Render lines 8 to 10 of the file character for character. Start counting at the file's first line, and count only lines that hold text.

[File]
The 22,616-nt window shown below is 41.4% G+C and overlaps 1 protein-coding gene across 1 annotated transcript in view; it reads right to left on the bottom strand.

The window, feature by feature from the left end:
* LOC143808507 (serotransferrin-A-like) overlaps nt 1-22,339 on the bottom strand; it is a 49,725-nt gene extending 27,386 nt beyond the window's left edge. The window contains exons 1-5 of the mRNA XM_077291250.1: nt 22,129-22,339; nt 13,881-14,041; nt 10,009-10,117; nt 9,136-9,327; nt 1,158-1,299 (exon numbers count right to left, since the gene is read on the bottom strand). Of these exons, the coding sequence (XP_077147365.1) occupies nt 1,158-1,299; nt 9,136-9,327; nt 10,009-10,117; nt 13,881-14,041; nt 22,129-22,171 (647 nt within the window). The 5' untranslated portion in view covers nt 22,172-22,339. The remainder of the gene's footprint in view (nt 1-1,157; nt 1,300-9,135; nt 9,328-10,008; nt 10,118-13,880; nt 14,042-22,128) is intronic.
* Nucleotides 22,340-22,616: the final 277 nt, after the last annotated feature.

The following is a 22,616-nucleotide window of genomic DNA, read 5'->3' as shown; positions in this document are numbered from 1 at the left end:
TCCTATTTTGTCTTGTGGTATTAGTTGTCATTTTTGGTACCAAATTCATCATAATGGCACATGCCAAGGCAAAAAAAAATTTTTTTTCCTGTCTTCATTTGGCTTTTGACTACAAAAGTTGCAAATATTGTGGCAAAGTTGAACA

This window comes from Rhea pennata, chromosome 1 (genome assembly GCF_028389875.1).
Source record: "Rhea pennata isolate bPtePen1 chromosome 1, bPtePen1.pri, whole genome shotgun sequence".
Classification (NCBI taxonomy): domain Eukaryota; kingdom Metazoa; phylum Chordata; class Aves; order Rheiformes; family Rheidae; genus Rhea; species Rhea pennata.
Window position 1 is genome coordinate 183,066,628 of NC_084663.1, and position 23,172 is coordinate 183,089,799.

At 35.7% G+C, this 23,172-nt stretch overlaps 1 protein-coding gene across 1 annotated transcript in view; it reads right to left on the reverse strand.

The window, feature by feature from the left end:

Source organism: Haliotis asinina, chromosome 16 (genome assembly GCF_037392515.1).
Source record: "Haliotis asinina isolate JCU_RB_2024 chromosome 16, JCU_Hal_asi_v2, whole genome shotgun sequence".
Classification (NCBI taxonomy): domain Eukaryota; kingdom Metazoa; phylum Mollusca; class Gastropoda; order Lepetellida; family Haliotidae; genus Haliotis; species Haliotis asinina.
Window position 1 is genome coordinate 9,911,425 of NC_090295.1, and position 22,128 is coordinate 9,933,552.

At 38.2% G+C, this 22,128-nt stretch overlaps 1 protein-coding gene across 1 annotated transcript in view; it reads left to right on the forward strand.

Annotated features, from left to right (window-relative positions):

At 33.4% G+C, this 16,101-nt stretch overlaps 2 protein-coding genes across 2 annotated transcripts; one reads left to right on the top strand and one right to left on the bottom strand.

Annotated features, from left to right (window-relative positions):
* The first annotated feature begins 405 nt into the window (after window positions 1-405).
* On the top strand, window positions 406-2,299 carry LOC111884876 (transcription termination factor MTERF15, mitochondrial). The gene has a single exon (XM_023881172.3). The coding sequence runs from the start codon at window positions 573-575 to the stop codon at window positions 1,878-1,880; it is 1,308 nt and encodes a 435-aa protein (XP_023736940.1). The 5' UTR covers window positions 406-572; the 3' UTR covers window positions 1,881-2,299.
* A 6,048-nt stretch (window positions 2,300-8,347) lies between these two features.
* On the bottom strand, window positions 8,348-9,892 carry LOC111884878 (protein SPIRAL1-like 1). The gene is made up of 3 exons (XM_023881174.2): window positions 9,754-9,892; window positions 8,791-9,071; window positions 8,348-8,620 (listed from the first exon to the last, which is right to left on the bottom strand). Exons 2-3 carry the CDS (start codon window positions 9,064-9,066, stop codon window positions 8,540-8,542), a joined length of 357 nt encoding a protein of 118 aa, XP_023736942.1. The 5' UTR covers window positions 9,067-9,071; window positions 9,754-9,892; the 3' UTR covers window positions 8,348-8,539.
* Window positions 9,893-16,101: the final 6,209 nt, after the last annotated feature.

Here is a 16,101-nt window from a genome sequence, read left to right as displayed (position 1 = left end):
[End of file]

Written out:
Source record: "Rhea pennata isolate bPtePen1 chromosome 1, bPtePen1.pri, whole genome shotgun sequence".
Classification (NCBI taxonomy): domain Eukaryota; kingdom Metazoa; phylum Chordata; class Aves; order Rheiformes; family Rheidae; genus Rhea; species Rhea pennata.
Window position 1 is genome coordinate 183,066,628 of NC_084663.1, and position 23,172 is coordinate 183,089,799.